I have an extensive library of PDF documents, mainly manuals and magazines. Most cheaper ebook readers can’t handle PDF properly: their screens are too small, they are too slow and they cannot handle complex documents. Apparently no device is capable yet of storing and handling my 30+ GB of PDF data. It would be nice if an ebook reader could be used as an actual library for books, magazines and manuals, with proper viewing and searching capabilities. That would justify a higher price tag, but even the 499 euro IREX Digital Reader 800S is restricted to being an e-reader, not an e-library.
I would expect that a device geared towards reading books would allow me to sort books using a wide range of parameters such as read/unread, fiction/non-fiction, type of fiction, author,… Many of these options don’t exist on the current crop of ereaders. The ebooks themselves are partly to blame, since publishers don’t seem to be able to come up with a proper and universal set of metadata. The ereaders themselves however also have fairly limited options for tweaking a system to your own needs. Too many of them have this ‘1.0’ feeling to them. Fortunately tools like Calibre, an application that aims to be the iTunes for ebooks, can enhance the limited capabilities of many ereaders.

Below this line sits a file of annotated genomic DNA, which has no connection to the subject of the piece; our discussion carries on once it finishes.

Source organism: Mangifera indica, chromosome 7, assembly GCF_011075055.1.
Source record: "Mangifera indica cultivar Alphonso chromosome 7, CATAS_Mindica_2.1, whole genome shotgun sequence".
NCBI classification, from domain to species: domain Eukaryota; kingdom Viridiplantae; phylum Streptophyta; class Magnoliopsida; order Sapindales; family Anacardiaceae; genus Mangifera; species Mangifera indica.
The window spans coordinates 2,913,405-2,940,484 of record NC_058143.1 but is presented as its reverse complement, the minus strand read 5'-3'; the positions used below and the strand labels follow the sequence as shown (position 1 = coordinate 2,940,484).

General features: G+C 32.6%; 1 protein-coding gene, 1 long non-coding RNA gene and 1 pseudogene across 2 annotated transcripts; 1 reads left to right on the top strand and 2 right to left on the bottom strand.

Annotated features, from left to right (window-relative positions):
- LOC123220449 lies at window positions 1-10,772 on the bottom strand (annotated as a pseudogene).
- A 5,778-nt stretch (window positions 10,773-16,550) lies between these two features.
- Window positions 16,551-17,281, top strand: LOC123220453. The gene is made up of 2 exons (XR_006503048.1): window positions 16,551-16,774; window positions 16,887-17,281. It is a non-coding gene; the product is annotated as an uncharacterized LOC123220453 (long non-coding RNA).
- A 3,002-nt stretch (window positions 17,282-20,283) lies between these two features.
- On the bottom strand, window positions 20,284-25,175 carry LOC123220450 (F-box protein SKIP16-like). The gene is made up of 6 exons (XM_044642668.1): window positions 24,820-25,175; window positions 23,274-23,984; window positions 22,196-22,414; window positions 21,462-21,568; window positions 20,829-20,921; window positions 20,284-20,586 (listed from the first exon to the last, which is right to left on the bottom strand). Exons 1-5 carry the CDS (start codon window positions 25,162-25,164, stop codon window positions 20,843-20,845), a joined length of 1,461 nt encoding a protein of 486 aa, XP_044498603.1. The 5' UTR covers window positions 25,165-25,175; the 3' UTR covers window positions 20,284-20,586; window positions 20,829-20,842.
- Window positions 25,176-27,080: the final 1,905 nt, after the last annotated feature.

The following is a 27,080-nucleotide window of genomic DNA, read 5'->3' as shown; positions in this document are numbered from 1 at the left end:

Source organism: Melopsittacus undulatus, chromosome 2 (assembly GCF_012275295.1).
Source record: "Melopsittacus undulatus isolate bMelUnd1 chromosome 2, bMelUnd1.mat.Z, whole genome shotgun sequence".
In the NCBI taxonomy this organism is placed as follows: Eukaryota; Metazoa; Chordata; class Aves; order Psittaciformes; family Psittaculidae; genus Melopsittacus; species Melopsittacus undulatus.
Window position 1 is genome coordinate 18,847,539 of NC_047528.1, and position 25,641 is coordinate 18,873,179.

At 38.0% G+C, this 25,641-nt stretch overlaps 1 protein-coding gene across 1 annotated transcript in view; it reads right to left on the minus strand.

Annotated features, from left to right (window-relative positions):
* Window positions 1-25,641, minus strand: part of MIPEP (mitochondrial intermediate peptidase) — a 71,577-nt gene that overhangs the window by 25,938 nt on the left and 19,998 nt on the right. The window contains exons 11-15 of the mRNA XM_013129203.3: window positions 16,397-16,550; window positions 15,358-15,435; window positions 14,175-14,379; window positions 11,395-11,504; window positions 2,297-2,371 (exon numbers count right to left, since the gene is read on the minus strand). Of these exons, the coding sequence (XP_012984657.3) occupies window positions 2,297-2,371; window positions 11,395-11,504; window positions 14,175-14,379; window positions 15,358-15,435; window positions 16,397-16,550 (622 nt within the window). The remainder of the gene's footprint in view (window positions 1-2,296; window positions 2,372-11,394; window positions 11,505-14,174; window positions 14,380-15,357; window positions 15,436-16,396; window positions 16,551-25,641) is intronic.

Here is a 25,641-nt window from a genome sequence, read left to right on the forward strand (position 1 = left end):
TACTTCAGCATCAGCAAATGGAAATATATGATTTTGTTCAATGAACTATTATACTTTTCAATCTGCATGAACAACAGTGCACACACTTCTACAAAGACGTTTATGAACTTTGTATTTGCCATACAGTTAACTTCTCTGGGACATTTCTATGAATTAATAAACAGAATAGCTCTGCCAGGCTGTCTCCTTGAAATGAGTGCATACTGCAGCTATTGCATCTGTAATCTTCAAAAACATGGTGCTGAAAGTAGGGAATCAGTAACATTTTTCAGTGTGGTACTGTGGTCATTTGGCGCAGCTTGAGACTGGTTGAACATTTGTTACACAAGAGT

If all you need is a device for reading one page after another of a single book, I am sure the current ebook readers meet that need. Unfortunately I expect a device to be able to offer a substantial improvement over something that was invented almost 600 years ago. As it looks right now, ereaders haven’t gotten that far yet. I’ll stick to my Palm until it falls apart or replace it by either a large smartphone or a small Android tablet. Hopefully in a few years time there will be ereaders that combine a solid and practical hardware design with sensible software. Maybe the Apple iPad, combined with one or two 3rd party ereader applications, will be the best choice. If the lack of an e-ink display turns out to be its only ereading limitation, it may be preferable to other devices that are crippled in so many other ways.
[UPDATE 5 JUNE 2015] A year after writing this article, I did get to see the Sony PRS-T1 in the flesh and bought the device. Overall I like it but it does get used far more during the summer time than during winter. The low contrast screen is indeed a limitation.
[UPDATE 25 JULY 2016] I am still happy with my little Sony and have meanwhile read thousands of pages on the devices. That doesn’t stop me from secretly glancing at a Kobo Glo HD with its higher resolution frontlit screen.